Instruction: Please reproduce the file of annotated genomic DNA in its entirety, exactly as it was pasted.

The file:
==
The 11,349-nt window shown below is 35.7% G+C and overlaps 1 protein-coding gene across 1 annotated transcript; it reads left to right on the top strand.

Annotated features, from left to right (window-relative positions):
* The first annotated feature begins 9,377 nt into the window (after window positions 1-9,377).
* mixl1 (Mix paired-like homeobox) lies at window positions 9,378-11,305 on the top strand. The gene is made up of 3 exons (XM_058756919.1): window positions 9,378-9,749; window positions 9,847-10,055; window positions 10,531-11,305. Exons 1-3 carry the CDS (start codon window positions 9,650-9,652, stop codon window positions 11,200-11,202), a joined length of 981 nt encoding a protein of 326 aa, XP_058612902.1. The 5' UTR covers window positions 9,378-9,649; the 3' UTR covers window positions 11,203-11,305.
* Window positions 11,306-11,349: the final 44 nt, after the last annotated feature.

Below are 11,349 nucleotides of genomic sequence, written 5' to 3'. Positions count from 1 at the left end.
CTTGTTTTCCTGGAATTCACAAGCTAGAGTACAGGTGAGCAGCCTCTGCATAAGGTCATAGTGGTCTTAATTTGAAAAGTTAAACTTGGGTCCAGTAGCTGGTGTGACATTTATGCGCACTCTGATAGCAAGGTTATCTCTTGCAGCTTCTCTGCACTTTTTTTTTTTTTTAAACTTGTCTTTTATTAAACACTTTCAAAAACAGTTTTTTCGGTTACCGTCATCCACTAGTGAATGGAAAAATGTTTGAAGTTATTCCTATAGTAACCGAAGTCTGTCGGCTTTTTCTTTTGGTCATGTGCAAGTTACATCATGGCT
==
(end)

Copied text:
The 11,349-nt window shown below is 35.7% G+C and overlaps 1 protein-coding gene across 1 annotated transcript; it reads left to right on the top strand.

Annotated features, from left to right (window-relative positions):
* The first annotated feature begins 9,377 nt into the window (after window positions 1-9,377).
* mixl1 (Mix paired-like homeobox) lies at window positions 9,378-11,305 on the top strand. The gene is made up of 3 exons (XM_058756919.1): window positions 9,378-9,749; window positions 9,847-10,055; window positions 10,531-11,305. Exons 1-3 carry the CDS (start codon window positions 9,650-9,652, stop codon window positions 11,200-11,202), a joined length of 981 nt encoding a protein of 326 aa, XP_058612902.1. The 5' UTR covers window positions 9,378-9,649; the 3' UTR covers window positions 11,203-11,305.
* Window positions 11,306-11,349: the final 44 nt, after the last annotated feature.

Below are 11,349 nucleotides of genomic sequence, written 5' to 3'. Positions count from 1 at the left end.
CTTGTTTTCCTGGAATTCACAAGCTAGAGTACAGGTGAGCAGCCTCTGCATAAGGTCATAGTGGTCTTAATTTGAAAAGTTAAACTTGGGTCCAGTAGCTGGTGTGACATTTATGCGCACTCTGATAGCAAGGTTATCTCTTGCAGCTTCTCTGCACTTTTTTTTTTTTTTAAACTTGTCTTTTATTAAACACTTTCAAAAACAGTTTTTTCGGTTACCGTCATCCACTAGTGAATGGAAAAATGTTTGAAGTTATTCCTATAGTAACCGAAGTCTGTCGGCTTTTTCTTTTGGTCATGTGCAAGTTACATCATGGCT